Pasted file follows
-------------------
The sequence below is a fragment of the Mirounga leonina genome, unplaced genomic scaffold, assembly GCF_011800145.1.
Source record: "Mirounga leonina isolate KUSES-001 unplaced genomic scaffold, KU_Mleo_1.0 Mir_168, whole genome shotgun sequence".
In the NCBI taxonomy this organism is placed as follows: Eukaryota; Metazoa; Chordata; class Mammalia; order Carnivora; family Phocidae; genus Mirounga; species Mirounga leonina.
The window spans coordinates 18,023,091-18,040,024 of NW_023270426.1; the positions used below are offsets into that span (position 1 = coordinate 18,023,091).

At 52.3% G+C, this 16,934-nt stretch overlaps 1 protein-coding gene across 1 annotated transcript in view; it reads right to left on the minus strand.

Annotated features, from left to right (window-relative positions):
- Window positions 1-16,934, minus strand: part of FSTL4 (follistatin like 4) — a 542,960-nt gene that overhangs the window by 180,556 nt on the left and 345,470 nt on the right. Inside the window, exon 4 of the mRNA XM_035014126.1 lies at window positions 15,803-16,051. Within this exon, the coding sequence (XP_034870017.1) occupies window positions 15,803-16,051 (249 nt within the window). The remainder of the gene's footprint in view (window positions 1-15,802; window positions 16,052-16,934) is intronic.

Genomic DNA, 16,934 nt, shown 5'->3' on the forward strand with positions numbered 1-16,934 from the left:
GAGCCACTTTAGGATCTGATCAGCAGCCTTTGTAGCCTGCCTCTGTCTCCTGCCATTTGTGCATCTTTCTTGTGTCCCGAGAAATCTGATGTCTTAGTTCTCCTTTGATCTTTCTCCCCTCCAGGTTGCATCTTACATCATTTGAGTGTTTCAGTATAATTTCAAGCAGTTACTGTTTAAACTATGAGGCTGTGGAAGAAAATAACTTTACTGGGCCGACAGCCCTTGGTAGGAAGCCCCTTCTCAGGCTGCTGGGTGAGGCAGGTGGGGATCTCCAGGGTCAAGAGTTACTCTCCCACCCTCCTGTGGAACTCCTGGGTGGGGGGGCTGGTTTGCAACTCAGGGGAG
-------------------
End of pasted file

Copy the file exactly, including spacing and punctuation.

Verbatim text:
The sequence below is a fragment of the Mirounga leonina genome, unplaced genomic scaffold, assembly GCF_011800145.1.
Source record: "Mirounga leonina isolate KUSES-001 unplaced genomic scaffold, KU_Mleo_1.0 Mir_168, whole genome shotgun sequence".
In the NCBI taxonomy this organism is placed as follows: Eukaryota; Metazoa; Chordata; class Mammalia; order Carnivora; family Phocidae; genus Mirounga; species Mirounga leonina.
The window spans coordinates 18,023,091-18,040,024 of NW_023270426.1; the positions used below are offsets into that span (position 1 = coordinate 18,023,091).

At 52.3% G+C, this 16,934-nt stretch overlaps 1 protein-coding gene across 1 annotated transcript in view; it reads right to left on the minus strand.

Annotated features, from left to right (window-relative positions):
- Window positions 1-16,934, minus strand: part of FSTL4 (follistatin like 4) — a 542,960-nt gene that overhangs the window by 180,556 nt on the left and 345,470 nt on the right. Inside the window, exon 4 of the mRNA XM_035014126.1 lies at window positions 15,803-16,051. Within this exon, the coding sequence (XP_034870017.1) occupies window positions 15,803-16,051 (249 nt within the window). The remainder of the gene's footprint in view (window positions 1-15,802; window positions 16,052-16,934) is intronic.

Genomic DNA, 16,934 nt, shown 5'->3' on the forward strand with positions numbered 1-16,934 from the left:
GAGCCACTTTAGGATCTGATCAGCAGCCTTTGTAGCCTGCCTCTGTCTCCTGCCATTTGTGCATCTTTCTTGTGTCCCGAGAAATCTGATGTCTTAGTTCTCCTTTGATCTTTCTCCCCTCCAGGTTGCATCTTACATCATTTGAGTGTTTCAGTATAATTTCAAGCAGTTACTGTTTAAACTATGAGGCTGTGGAAGAAAATAACTTTACTGGGCCGACAGCCCTTGGTAGGAAGCCCCTTCTCAGGCTGCTGGGTGAGGCAGGTGGGGATCTCCAGGGTCAAGAGTTACTCTCCCACCCTCCTGTGGAACTCCTGGGTGGGGGGGCTGGTTTGCAACTCAGGGGAG